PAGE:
Sunday 5th October 2003

SILVER HOW                      (9km     1600 )

Frost on the car and a brilliant night sky (including the Hunters Sword in Orion and at least five of the Seven Sisters of the Pleiades!) greeted me as I walked out this morning. Portents of a fine day ahead. A tremendous sun rise as I passed Lancaster at 7am was further evidence that this was going to be a day to remember!

By 8am I was parked on the main car park in Grasmere and Megan and I set off for Silver How. The last time I was here I recall it was a Dunmail double in March 1999 when I first walked up Seat Sndal and then crossed the road to tick off another fell. This time I paid more attention to my surroundings.

The path from Grasmere starts at the west side of town and right opposite the Red Lion pub nothing changed there since Wainwrights day then. The climb is gradual to begin with and I found myself spending as much time looking back over my shoulder at the slowly revealing fells with first the cleft of Stone Arthur dominating the skyline (this must be the only location from where this can be said!) and then Helm Crag growing in prominence over the Vale of Grasmere. All the fells north and westwards duly presented themselves for scrutiny before I was able to fully concentrate on where I was going. The path was as narrow as Wainwright suggests but no longer is it choked as it was in his day and progress is easy without fear of going wrong. Eventually, just after the waters of Grasmere and Rydal appear to the west, the path changes and becomes a green carpet I felt cruel setting booted foot upon it!  

Before I knew it the Langdales appeared over the shoulder of the fell and then the Crinkle Crag ridge and Bowfell. Finally, as I crested the last rise, the Coniston range joined in the fun and the view was complete. It was just after 9am and already I was stood on the summit of Silver How!

I spent half an hour here and then wandered due south to a view-point cairn I could see on the skyline, maybe a quarter mile away. It was well worth the effort getting there. The head of Mickleden is seen in full sunlight although not quite full height. Turning east I could then see a roller coaster of an emerald green path leading the two and a half miles to Loughrigg Fell. This really is one of the best paths in the whole district with spectacular views to all sides (with the possible exception of south east) and I enjoyed every single step of the way.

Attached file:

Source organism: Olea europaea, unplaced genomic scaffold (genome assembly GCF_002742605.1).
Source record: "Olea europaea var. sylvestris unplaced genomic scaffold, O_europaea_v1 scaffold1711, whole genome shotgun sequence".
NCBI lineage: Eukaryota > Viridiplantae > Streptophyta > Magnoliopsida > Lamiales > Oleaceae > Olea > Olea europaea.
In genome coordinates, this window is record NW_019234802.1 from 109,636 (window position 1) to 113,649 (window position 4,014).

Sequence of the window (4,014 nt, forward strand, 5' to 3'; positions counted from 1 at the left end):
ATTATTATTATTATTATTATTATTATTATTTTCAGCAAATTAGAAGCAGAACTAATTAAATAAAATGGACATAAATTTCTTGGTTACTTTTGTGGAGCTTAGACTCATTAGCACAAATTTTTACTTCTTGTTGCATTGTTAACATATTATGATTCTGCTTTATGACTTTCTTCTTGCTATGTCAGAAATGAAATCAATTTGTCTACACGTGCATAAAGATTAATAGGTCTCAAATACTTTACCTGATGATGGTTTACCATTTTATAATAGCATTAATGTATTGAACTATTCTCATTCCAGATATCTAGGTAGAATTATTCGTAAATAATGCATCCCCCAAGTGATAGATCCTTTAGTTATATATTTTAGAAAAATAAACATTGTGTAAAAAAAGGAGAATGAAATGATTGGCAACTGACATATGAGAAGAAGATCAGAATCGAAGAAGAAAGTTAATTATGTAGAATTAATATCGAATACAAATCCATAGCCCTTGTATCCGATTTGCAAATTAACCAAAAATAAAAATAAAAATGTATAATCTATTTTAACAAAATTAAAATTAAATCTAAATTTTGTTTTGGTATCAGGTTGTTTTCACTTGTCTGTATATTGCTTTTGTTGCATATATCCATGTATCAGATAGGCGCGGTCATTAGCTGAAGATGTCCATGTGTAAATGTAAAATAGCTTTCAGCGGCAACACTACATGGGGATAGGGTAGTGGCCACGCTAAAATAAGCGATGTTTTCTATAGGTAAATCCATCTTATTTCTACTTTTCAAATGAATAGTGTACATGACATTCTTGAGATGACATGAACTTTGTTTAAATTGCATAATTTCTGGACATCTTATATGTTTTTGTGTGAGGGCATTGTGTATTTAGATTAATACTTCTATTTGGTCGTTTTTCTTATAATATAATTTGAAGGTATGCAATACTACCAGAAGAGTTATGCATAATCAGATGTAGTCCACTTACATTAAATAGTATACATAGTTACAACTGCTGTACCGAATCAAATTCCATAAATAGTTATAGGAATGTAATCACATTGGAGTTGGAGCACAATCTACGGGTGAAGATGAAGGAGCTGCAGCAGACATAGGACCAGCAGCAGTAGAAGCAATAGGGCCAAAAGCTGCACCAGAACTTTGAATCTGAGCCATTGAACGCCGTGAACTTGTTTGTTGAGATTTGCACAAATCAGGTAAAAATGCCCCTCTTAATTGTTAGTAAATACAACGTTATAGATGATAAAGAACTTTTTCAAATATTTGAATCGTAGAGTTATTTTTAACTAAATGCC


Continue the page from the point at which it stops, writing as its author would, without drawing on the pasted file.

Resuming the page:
At Loughrigg Terrace I had intended to turn uphill again and complete the day by climbing this fine fell for the, oh, umpteenth time. But, alas, a new fence line blocked my way forward just prior to a stand of trees above Red Bank. A gate then beguiled me to lower ground leading to what turned out to be a fantastic woodland path heading back to Grasmere. An hour later I was back at the car enjoying half a wonderful choc-dip ice cream. Megan, of course, enjoyed the other half! Just time for a quick shop in Ambleside (new pair of Rohans) and then home in time for the f**tball on the box.


Images from this walk - 

GPS track of the days walk courtesy of memory Map and ACDsee. For some odd reason the track is sound through the woodland track adjacent to Hunting stile (although I did have to repair a couple of track points) but then, as soon as I get back in to the open again, the track disappears altogether!


Just after 8am and the shadows are still long and strong. Stone Arthur on the skyline just to prove that it was there! A little higher and the cleft disappears into the background of Great Rigg....


...and a true sylvan scene as Helm Crag rises to the north of Grasmere....


A little more height gained and the smaller scale of Helm Crag (compared to the surrounding fells) becomes apparent. Fantastic surroundings!


The summit cairn on Silver How looking east. Fells on the horizon, left to right, Pike O'Stickle, Crinkle Crags, Bowfell, Loft Crag, Harrison Stickle and High Raise....


....and to the south Wetherlam, Swirl How, Great Carrs and Grey Friar. The view point mentioned above is central on the lip of the lighter coloured grass a quarter mile ahead and a closer view of the Coniston range is shown from there three shots below....


A closer look at the Langdales with Pavey Arc to the right of the image....


Grasmere, to the north now, and Rydal Water beyond....


The Conistons again but now from the view point cairn previously mentioned. The extensive quarrying surrounding the whole Coniston area very much apparent....


This large cairn in just to the east of Dow Bank. It is an excellent viewpoint for the entire Grasmere area! See the last photograph in this series for the view....


....and in the other direction Chapel Stile comes into view on the road leading to the Langdales. The bracken, and indeed all the foliage, is in that transitional phase between summer and autumn. Give it another couple of weeks and it will be truly magical....


An 'arty' shot gone wrong! I was pressing the shutter when this big black&white thing wandered into view!


The Vale of Rydal from Grasmere on the right of the frame to Dunmail Raise on the left....

I have another Panoramic image from this walk and it will appear as my October Image of the month when anotated....


 

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All photographs taken on a Nikon Coolpix 5700 Digital camera and are copyright Dave Newton. You are welcome to use any photograph you want to but please credit the photographer or, better yet, include a link to this site.